- The Washington Times - Sunday, September 16, 2001

The death and destruction from Tuesday's terrorist attack on the Pentagon would have been "much, much worse" if the jetliner had not hit the renovated section of the building, a government official said yesterday, vowing that the military headquarters will once again be a mighty fortress.
Lee Evey, manager of the Pentagon's renovation project, said it would cost "hundreds of millions of dollars" and take "a couple of years" to repair the damaged portion of the building.
Terrorists hijacked American Airlines Flight 77 and crashed it into Wedge 1, the first of five sections being renovated in an ongoing Pentagon project, Mr. Evey said, adding that Wedge 1 did not have many people inside.
"If Wedge 1 and Wedge 2 were fully populated, OK, there would be about 10,000 people in there," Mr. Evey said. "I think the fact that they happened to hit an area that we had built so sturdily was a wonderful gift."
At least 125 Pentagon personnel are presumed dead in the attack.
Most of the Army, Navy and Defense Intelligence Agency personnel — civilian and military — were in other parts of the building or leased office space, and were just beginning to move into the new offices that were designed to withstand fires, weather disasters and renovated to make the World War II-era building "last another 50 years," Mr. Evey said.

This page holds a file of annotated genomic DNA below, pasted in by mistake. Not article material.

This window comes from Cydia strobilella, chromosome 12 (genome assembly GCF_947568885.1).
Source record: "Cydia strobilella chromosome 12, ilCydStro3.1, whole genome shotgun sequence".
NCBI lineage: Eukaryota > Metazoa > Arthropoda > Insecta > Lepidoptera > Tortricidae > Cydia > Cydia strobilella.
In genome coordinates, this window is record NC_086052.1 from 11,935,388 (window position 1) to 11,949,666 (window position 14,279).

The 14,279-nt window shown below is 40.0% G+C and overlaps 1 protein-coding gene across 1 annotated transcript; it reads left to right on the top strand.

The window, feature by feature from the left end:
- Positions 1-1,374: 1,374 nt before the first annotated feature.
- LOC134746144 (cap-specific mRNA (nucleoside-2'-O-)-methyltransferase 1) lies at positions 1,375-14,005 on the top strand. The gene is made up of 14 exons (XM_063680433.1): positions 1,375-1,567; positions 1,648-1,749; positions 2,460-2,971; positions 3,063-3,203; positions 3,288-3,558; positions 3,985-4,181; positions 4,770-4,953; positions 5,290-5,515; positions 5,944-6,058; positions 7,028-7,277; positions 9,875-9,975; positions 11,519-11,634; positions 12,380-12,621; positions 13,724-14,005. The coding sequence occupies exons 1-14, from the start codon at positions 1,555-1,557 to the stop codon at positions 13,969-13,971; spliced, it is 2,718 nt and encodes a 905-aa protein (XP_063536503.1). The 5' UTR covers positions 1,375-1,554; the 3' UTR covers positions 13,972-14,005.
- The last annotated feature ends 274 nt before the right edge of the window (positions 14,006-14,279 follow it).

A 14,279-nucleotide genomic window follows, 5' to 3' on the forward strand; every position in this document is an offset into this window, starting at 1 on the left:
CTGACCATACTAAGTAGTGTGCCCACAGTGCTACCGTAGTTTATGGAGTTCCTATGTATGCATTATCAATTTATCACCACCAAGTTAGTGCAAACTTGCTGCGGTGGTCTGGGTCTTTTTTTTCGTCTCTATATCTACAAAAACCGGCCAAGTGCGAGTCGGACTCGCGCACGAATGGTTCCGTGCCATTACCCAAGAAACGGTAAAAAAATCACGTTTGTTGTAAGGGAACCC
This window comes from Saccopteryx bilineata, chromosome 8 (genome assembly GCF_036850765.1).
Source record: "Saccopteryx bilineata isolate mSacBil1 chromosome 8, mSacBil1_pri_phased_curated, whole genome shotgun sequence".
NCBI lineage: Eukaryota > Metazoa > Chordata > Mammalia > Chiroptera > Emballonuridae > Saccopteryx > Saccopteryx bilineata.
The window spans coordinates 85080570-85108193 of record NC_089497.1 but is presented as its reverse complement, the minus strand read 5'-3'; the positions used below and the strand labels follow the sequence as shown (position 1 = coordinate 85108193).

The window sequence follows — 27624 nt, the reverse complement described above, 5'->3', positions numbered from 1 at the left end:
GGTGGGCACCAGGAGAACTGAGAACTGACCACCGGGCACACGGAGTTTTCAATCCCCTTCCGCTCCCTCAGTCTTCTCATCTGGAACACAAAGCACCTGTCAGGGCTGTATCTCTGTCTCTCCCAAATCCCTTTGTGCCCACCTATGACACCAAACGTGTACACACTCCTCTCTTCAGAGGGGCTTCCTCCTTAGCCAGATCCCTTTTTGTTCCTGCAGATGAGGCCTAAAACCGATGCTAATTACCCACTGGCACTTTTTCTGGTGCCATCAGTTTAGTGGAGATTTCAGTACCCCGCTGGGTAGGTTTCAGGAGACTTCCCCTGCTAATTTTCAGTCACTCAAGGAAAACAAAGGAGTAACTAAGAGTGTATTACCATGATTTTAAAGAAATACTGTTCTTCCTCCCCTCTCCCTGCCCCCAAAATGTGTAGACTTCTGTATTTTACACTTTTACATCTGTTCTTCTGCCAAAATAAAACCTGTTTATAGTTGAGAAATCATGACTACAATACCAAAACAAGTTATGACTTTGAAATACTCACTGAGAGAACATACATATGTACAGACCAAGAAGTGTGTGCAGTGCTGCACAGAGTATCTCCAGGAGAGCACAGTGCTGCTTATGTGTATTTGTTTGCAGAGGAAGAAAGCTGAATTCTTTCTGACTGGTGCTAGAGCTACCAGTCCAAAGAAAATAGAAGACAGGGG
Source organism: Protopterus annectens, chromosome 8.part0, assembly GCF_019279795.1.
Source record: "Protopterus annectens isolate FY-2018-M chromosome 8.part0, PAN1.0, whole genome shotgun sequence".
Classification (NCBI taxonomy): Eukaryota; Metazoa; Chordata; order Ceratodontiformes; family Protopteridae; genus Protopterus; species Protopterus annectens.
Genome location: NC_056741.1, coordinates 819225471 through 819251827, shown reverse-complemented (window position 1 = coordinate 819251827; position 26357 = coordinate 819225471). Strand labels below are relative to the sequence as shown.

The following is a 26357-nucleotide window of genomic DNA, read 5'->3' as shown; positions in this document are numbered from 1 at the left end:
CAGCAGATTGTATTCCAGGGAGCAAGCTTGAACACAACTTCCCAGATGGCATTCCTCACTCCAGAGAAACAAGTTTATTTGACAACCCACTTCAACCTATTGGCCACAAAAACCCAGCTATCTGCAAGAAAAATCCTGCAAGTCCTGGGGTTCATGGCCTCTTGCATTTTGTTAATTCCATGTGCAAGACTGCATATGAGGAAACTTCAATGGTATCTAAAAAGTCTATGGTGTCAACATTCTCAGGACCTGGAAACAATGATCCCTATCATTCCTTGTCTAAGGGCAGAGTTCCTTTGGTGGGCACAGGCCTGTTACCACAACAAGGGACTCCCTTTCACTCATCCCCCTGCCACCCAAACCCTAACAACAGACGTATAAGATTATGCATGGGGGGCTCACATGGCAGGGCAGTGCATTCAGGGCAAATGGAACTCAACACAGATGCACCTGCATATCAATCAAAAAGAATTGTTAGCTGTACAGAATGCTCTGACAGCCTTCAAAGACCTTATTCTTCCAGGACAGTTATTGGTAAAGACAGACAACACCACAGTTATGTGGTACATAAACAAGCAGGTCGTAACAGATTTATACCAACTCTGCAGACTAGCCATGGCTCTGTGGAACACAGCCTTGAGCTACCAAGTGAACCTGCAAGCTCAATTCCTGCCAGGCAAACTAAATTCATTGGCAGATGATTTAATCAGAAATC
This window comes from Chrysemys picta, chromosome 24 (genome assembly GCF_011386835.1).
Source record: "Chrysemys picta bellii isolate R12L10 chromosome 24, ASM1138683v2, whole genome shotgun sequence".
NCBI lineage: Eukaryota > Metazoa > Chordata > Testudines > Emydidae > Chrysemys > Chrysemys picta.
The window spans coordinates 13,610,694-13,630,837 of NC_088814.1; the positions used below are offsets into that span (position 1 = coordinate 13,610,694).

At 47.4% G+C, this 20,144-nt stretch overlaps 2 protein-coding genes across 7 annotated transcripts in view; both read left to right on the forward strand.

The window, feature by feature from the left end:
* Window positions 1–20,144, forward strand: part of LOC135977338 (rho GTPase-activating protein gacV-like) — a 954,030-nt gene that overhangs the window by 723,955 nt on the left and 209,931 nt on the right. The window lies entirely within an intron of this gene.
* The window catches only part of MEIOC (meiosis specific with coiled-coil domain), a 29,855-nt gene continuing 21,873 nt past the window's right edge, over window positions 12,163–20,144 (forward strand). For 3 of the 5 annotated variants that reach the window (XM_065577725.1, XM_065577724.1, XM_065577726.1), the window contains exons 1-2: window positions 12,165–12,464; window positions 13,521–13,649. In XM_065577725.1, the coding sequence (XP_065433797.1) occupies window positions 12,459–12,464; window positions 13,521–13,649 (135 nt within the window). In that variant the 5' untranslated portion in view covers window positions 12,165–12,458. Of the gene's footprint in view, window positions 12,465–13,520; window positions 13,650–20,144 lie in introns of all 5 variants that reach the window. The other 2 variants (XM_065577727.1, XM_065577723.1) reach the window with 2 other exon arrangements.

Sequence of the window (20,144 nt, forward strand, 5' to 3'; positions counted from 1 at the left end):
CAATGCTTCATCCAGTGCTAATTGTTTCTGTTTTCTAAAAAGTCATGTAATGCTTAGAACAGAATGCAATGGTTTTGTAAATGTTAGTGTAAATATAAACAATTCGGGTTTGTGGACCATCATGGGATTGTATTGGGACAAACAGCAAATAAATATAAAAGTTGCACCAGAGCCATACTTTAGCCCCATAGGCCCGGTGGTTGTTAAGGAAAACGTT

About 85 percent of the people in Wedge 1 had moved into Wedge 2 as part of a 12-year, $1.2 billion renovation.
The Defense Department yesterday announced that a contract had been awarded to Hensel Phelps Construction Co. of Colorado to begin rebuilding damaged portions of the Pentagon and to continue other renovation in the building. The initial contract is $145 million and goes mostly to the restoration of Wedge 2. Estimates are that as much as $1.5 billion will be needed to repair the Pentagon, including cleanup efforts.
Other portions of the contract include Shalom Baranes Associates, HDR Architecture, MC Dean, Studio Architecture and Southland Industries.
The renovated structure that experienced most of the explosion when the jetliner loaded with 30,000 gallons of fuel struck had been rebuilt in such way that it saved many lives, Mr. Evey said.
Blast-proof windows that are still in their frames, bolted-down joints that are made to take such an impact, and other marvels of construction and engineering such as steel re-enforced joints, he said, kept the plane from plunging farther into the five rings and five stories of the building.
The outer "rings" of the Pentagon — the E, D and C sections — took much of the hit and the collapsed area has left a 100-foot gash in the middle of the section.
"Had we not taken these undertakings, many, many more lives could [have been] lost," Mr. Evey said, noting that on the fourth floor of Wedge 1, just 40 feet away from the blast, is "a large display case, without even a crack."
He said lives also were saved because the floors did not collapse for 30 to 35 minutes after the 9:40 a.m. attack.
* This article is based in part on wire service reports.

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